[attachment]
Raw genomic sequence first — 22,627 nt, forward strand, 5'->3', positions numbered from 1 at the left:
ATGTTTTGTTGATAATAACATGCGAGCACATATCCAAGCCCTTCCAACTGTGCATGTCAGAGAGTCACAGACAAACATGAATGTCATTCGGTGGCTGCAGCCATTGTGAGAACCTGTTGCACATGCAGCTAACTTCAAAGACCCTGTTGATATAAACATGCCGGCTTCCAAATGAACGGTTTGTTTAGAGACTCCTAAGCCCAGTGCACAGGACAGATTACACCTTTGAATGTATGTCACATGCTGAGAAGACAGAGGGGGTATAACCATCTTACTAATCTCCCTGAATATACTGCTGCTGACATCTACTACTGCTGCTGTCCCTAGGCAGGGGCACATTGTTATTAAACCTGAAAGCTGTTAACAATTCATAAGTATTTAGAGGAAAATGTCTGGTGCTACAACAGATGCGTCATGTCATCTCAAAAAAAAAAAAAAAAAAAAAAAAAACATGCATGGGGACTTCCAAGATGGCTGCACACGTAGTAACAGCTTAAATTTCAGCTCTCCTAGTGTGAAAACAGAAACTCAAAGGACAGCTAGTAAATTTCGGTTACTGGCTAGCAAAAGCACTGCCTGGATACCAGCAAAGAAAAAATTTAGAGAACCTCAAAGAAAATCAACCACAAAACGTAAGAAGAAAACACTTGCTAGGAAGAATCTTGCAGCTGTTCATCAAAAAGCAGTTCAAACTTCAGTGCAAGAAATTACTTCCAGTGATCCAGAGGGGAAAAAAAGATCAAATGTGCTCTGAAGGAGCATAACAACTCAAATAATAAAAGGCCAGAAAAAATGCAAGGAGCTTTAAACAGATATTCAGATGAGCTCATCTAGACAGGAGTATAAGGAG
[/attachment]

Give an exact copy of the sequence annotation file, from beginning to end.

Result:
Raw genomic sequence first — 22,627 nt, forward strand, 5'->3', positions numbered from 1 at the left:
ATGTTTTGTTGATAATAACATGCGAGCACATATCCAAGCCCTTCCAACTGTGCATGTCAGAGAGTCACAGACAAACATGAATGTCATTCGGTGGCTGCAGCCATTGTGAGAACCTGTTGCACATGCAGCTAACTTCAAAGACCCTGTTGATATAAACATGCCGGCTTCCAAATGAACGGTTTGTTTAGAGACTCCTAAGCCCAGTGCACAGGACAGATTACACCTTTGAATGTATGTCACATGCTGAGAAGACAGAGGGGGTATAACCATCTTACTAATCTCCCTGAATATACTGCTGCTGACATCTACTACTGCTGCTGTCCCTAGGCAGGGGCACATTGTTATTAAACCTGAAAGCTGTTAACAATTCATAAGTATTTAGAGGAAAATGTCTGGTGCTACAACAGATGCGTCATGTCATCTCAAAAAAAAAAAAAAAAAAAAAAAAAACATGCATGGGGACTTCCAAGATGGCTGCACACGTAGTAACAGCTTAAATTTCAGCTCTCCTAGTGTGAAAACAGAAACTCAAAGGACAGCTAGTAAATTTCGGTTACTGGCTAGCAAAAGCACTGCCTGGATACCAGCAAAGAAAAAATTTAGAGAACCTCAAAGAAAATCAACCACAAAACGTAAGAAGAAAACACTTGCTAGGAAGAATCTTGCAGCTGTTCATCAAAAAGCAGTTCAAACTTCAGTGCAAGAAATTACTTCCAGTGATCCAGAGGGGAAAAAAAGATCAAATGTGCTCTGAAGGAGCATAACAACTCAAATAATAAAAGGCCAGAAAAAATGCAAGGAGCTTTAAACAGATATTCAGATGAGCTCATCTAGACAGGAGTATAAGGAG